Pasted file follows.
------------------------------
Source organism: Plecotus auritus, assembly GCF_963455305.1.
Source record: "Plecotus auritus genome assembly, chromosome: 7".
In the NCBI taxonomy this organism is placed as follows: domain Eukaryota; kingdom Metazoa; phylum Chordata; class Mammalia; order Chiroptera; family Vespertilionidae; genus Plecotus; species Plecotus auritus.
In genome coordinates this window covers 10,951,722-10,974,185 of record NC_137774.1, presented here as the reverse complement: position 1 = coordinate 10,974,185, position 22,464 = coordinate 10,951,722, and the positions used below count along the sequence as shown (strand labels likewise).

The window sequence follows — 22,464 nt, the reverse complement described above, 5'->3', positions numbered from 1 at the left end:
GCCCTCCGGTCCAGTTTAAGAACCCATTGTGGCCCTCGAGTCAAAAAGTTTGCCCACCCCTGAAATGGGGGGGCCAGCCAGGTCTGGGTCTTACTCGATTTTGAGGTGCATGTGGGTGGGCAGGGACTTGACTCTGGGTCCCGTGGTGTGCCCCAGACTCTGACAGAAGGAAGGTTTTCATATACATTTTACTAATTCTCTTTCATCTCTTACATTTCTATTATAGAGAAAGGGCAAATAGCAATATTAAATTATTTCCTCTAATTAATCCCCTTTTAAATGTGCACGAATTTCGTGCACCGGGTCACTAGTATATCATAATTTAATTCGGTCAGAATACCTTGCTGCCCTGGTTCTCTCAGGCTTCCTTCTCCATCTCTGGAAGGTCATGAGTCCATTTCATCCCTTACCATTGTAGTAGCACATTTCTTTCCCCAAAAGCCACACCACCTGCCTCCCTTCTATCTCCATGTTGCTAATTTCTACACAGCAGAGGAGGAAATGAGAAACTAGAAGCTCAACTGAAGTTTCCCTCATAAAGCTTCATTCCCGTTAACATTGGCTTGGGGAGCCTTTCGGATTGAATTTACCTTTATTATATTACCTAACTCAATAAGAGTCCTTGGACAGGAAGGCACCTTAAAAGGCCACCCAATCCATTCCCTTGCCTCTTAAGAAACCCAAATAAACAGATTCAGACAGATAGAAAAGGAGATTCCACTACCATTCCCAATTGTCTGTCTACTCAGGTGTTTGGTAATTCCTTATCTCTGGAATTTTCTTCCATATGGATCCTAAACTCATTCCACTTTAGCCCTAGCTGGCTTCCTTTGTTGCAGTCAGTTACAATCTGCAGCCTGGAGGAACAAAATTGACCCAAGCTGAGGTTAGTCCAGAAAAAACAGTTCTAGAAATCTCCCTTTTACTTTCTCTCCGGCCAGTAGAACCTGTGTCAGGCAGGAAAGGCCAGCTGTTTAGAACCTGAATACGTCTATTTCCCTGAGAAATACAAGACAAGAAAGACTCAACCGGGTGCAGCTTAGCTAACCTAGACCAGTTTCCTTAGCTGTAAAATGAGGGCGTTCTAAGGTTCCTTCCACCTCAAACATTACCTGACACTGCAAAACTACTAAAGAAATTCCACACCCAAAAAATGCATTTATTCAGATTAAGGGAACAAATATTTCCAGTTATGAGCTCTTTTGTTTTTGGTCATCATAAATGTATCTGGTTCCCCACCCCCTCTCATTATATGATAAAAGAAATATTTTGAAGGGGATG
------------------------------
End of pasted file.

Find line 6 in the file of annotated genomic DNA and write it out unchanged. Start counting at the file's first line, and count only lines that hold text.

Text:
GCCCTCCGGTCCAGTTTAAGAACCCATTGTGGCCCTCGAGTCAAAAAGTTTGCCCACCCCTGAAATGGGGGGGCCAGCCAGGTCTGGGTCTTACTCGATTTTGAGGTGCATGTGGGTGGGCAGGGACTTGACTCTGGGTCCCGTGGTGTGCCCCAGACTCTGACAGAAGGAAGGTTTTCATATACATTTTACTAATTCTCTTTCATCTCTTACATTTCTATTATAGAGAAAGGGCAAATAGCAATATTAAATTATTTCCTCTAATTAATCCCCTTTTAAATGTGCACGAATTTCGTGCACCGGGTCACTAGTATATCATAATTTAATTCGGTCAGAATACCTTGCTGCCCTGGTTCTCTCAGGCTTCCTTCTCCATCTCTGGAAGGTCATGAGTCCATTTCATCCCTTACCATTGTAGTAGCACATTTCTTTCCCCAAAAGCCACACCACCTGCCTCCCTTCTATCTCCATGTTGCTAATTTCTACACAGCAGAGGAGGAAATGAGAAACTAGAAGCTCAACTGAAGTTTCCCTCATAAAGCTTCATTCCCGTTAACATTGGCTTGGGGAGCCTTTCGGATTGAATTTACCTTTATTATATTACCTAACTCAATAAGAGTCCTTGGACAGGAAGGCACCTTAAAAGGCCACCCAATCCATTCCCTTGCCTCTTAAGAAACCCAAATAAACAGATTCAGACAGATAGAAAAGGAGATTCCACTACCATTCCCAATTGTCTGTCTACTCAGGTGTTTGGTAATTCCTTATCTCTGGAATTTTCTTCCATATGGATCCTAAACTCATTCCACTTTAGCCCTAGCTGGCTTCCTTTGTTGCAGTCAGTTACAATCTGCAGCCTGGAGGAACAAAATTGACCCAAGCTGAGGTTAGTCCAGAAAAAACAGTTCTAGAAATCTCCCTTTTACTTTCTCTCCGGCCAGTAGAACCTGTGTCAGGCAGGAAAGGCCAGCTGTTTAGAACCTGAATACGTCTATTTCCCTGAGAAATACAAGACAAGAAAGACTCAACCGGGTGCAGCTTAGCTAACCTAGACCAGTTTCCTTAGCTGTAAAATGAGGGCGTTCTAAGGTTCCTTCCACCTCAAACATTACCTGACACTGCAAAACTACTAAAGAAATTCCACACCCAAAAAATGCATTTATTCAGATTAAGGGAACAAATATTTCCAGTTATGAGCTCTTTTGTTTTTGGTCATCATAAATGTATCTGGTTCCCCACCCCCTCTCATTATATGATAAAAGAAATATTTTGAAGGGGATG